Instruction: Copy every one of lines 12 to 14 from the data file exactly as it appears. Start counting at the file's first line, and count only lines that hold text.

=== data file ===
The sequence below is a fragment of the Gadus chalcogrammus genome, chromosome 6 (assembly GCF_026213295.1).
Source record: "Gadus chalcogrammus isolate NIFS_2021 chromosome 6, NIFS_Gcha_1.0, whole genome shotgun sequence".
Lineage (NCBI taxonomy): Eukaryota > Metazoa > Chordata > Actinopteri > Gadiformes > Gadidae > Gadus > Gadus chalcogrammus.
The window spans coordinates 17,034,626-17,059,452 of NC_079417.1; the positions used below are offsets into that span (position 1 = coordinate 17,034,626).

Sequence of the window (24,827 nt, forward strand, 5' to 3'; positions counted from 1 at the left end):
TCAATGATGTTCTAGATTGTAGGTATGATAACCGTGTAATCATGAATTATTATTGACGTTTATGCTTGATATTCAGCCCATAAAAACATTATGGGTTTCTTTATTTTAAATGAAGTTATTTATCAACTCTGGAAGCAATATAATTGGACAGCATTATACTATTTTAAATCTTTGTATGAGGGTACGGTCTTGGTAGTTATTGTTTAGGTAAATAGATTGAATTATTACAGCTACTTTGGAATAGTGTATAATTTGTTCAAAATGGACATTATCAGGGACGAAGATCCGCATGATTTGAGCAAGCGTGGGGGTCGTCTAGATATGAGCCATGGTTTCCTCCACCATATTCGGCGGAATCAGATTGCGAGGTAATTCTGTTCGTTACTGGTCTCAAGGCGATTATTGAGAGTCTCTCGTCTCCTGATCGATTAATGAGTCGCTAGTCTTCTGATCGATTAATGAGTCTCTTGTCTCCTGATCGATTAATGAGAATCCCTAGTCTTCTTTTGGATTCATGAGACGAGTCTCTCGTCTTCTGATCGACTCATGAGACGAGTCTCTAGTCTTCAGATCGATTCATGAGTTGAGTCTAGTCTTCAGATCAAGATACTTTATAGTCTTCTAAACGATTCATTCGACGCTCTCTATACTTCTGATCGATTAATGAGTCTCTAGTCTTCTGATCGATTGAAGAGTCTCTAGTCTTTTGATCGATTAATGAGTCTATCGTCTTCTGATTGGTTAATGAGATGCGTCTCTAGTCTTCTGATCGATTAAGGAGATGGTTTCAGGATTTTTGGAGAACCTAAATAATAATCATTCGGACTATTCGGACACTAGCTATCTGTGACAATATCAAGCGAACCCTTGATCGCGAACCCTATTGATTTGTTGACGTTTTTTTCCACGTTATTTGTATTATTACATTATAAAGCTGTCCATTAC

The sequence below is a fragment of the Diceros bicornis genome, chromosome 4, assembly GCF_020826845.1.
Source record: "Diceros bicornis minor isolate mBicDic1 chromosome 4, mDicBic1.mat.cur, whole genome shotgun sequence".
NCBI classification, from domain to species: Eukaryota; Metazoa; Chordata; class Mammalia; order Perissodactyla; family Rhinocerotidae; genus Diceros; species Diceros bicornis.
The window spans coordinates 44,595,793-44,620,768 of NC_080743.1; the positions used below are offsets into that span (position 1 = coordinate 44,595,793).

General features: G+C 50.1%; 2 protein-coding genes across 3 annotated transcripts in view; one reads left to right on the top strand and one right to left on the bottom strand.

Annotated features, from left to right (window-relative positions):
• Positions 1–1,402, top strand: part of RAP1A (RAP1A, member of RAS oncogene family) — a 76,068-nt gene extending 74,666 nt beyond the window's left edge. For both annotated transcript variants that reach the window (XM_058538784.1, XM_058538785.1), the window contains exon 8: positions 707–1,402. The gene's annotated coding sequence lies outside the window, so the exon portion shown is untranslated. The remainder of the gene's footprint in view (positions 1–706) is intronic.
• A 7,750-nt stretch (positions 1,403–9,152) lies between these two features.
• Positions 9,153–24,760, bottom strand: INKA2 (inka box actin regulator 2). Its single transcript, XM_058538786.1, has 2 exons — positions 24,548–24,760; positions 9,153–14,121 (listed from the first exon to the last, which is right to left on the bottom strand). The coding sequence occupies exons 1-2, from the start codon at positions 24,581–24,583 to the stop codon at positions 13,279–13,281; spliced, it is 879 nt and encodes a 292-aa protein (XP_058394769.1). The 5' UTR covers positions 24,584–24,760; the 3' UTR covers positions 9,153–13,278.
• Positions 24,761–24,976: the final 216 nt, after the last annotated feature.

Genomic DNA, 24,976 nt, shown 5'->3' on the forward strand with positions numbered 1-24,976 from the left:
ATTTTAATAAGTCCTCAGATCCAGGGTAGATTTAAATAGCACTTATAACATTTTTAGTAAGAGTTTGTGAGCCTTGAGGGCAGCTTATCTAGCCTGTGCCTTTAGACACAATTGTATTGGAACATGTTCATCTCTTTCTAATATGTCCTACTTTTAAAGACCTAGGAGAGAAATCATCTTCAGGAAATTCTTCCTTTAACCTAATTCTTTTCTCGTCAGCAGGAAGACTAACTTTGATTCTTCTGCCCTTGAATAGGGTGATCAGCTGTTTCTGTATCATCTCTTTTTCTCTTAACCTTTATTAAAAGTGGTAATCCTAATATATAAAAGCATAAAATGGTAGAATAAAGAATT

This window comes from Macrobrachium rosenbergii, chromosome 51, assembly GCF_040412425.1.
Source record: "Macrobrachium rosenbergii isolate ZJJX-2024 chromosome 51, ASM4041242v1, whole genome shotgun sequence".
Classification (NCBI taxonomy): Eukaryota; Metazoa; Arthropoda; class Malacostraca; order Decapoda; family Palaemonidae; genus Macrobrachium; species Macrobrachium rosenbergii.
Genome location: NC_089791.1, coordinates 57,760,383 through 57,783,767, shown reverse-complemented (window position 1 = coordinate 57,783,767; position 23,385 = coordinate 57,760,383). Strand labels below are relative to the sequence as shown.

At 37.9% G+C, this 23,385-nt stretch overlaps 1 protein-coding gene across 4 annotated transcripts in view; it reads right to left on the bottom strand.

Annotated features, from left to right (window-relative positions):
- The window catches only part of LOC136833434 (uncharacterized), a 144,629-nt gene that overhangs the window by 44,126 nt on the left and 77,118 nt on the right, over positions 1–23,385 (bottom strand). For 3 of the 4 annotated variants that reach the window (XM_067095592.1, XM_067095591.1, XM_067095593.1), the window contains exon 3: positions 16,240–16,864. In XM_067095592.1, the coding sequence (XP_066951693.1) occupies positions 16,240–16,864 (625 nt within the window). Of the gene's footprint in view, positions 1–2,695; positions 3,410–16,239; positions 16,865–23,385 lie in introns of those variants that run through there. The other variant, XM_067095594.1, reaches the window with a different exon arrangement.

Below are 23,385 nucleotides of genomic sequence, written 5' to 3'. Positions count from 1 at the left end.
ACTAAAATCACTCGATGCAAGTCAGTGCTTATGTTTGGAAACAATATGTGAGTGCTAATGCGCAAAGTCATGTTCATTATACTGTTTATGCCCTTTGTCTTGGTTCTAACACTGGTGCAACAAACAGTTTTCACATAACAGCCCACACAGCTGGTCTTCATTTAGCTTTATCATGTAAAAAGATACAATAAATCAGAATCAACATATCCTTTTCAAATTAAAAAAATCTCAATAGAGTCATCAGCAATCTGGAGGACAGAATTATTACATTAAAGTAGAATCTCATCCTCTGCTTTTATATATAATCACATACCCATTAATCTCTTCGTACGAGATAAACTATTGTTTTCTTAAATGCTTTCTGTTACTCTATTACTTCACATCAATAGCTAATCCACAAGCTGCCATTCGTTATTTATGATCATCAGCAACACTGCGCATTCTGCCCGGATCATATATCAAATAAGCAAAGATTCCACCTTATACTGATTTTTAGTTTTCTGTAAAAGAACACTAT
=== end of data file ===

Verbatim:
Annotated features, from left to right (window-relative positions):
• Positions 1–1,402, top strand: part of RAP1A (RAP1A, member of RAS oncogene family) — a 76,068-nt gene extending 74,666 nt beyond the window's left edge. For both annotated transcript variants that reach the window (XM_058538784.1, XM_058538785.1), the window contains exon 8: positions 707–1,402. The gene's annotated coding sequence lies outside the window, so the exon portion shown is untranslated. The remainder of the gene's footprint in view (positions 1–706) is intronic.
• A 7,750-nt stretch (positions 1,403–9,152) lies between these two features.